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Judge ensures farmers can safely go to defunct granary

Editorial by Chad Hobbs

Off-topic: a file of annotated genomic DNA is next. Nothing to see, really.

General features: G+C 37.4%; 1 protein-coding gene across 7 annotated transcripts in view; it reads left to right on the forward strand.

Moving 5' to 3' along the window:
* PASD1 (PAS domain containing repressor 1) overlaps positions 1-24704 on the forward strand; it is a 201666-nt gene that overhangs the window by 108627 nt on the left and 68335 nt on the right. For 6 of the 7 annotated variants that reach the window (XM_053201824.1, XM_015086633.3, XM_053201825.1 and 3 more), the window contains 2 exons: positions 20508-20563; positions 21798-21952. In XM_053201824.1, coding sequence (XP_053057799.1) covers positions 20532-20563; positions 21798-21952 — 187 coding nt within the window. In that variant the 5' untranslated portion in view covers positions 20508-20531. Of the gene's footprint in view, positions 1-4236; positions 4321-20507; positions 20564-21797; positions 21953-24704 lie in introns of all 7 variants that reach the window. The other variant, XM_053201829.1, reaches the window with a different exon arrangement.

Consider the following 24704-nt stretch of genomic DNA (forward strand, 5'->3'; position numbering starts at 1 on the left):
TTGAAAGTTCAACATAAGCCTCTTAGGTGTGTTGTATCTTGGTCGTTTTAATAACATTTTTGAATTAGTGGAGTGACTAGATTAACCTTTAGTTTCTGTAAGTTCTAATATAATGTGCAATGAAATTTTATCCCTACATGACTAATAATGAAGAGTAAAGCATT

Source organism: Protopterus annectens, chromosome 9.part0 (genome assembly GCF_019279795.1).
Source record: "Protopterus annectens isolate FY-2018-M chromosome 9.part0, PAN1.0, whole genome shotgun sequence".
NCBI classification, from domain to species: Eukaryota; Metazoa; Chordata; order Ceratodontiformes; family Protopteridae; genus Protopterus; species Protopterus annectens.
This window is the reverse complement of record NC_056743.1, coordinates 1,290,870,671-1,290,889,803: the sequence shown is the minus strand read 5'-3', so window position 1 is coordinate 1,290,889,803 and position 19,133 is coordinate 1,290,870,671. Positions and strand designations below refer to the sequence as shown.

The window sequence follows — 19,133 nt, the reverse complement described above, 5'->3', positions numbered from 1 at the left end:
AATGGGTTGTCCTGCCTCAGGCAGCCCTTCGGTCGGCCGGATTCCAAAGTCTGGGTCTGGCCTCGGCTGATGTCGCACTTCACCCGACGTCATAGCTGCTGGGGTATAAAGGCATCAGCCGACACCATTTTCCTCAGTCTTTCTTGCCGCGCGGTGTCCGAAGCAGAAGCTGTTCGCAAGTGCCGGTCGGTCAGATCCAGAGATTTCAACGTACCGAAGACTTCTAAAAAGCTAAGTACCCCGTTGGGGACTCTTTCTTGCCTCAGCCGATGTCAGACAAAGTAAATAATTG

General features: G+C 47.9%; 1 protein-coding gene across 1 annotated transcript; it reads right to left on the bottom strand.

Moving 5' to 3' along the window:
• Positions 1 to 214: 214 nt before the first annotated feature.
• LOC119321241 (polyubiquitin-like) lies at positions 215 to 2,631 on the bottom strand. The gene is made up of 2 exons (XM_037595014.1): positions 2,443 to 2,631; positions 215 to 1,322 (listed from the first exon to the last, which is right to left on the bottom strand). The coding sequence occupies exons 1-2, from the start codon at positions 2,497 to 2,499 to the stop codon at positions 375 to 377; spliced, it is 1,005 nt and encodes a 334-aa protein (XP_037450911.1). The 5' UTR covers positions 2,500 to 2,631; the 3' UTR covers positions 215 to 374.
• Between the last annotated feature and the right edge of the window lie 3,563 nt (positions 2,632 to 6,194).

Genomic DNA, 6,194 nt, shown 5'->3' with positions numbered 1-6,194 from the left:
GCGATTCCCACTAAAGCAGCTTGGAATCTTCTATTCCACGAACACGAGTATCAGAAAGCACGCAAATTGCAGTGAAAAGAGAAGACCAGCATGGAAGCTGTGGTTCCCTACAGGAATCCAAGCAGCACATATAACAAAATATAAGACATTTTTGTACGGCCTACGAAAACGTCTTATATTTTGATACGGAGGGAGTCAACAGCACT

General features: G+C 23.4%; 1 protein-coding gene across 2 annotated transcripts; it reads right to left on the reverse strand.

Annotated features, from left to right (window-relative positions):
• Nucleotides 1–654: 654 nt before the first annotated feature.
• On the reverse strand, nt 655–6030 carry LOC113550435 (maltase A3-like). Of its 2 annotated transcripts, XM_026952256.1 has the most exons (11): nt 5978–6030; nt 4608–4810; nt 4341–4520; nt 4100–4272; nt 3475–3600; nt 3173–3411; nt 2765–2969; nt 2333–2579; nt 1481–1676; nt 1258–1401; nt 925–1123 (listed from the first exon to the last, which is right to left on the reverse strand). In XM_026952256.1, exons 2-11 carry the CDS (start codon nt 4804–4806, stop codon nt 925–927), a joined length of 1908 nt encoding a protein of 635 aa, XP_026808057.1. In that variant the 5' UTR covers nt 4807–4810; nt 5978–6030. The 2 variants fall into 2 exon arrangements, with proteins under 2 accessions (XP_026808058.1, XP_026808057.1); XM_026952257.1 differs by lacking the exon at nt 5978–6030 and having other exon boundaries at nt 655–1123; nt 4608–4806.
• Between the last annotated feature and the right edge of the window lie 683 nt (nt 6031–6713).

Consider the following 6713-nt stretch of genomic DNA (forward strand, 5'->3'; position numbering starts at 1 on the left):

At the March Fiscal Court meeting, things took a turn towards the unexplainable during a presentation about secondary road improvements. After Paul Sanders, Kentucky Transportation District 4 chief engineer, gave a update on Meade County’s rural secondary road improvement plans, Judge/Executive Gerry Lynn asked, “Do you recall how long it was back when I asked you about putting a turn light on the By-pass to enable the grain farmers to be able to get into 933 without having a problem with ongoing traffic?”  Sanders wasn’t sure but said it had been some time, and also pointed out that they did eventually get it accomplished. To which the judge questioned, “That is finished and working now?”  Sanders confirmed that it was complete. Anyone who drives through there knows it has been for quite a long time. The Judge seemed pleased with this bit of old news, stating, “Well I appreciate you all doing that because that is a problem. That is another safety issue that we try to make our county better every day that we can.”  Many in attendance were perplexed at the Judge’s statements, and Sanders appeared to be as well. Since the Judge was instrumental in the fact that there is no longer a granary for farmers to go to off 933, it can only be surmised that at best the Judge was taking a jab at the farmers in the crowd. It appeared to be in poor taste regardless of the motivation, but a good chuckle at the Judge’s expense was enjoyed by several in attendance, nonetheless.  Sanders was there that night to discuss the details of Meade County’s secondary rural road funds for the 2020-2021 allocation. He said all 120 counties in the Commonwealth are allocated funds through a five point formula. One fifth is equally distributed amongst all counties. One fifth is based on the rural population. One fifth is based on the road miles. Two fifths is based on the land area.  Sanders said Meade County has 122.463 miles of rural secondary roads and that the first priority would be routine maintenance and traffic control which will get $562,300 this year. The next priority Sanders said was KY 1158 going from KY 1600 to KY 333 with an expected cost of $348,000. KY 933 is another priority that was addressed.  “If you’ve driven down 933 off 1638, you’ll notice there are several large cracks in the road,” Sanders explained. “One of them will be fixed with railroad steel. We drill into the rock and backfill the hole with steel and rock.”  He said the other two slide repairs on this section of road will be done with stone and geotextile fabric, bringing the expected 933 improvement cost in at approximately $186,000. KY 228 will also be a priority in receiving slide repair work. Sanders stated there were four or five slide locations they want to fix with an anticipated cost of $178,000. Railroad steel will be used to fix those as well, and his plan is to get those roads fixed, stabilized, and come in next year and try to resurface them all with program funds.  “Total cost of that program is $1,241,700,” stated Sanders. “Our allowance this year for the program is $1,237,904. So we are about 3,700-3,800 dollars over.”  He also stated that Meade County would receive $245,000 to resurface roads and that parts of US 31W and KY 868 in Muldraugh will be getting some work done to them this year as well through another program of the Kentucky Transportation Department.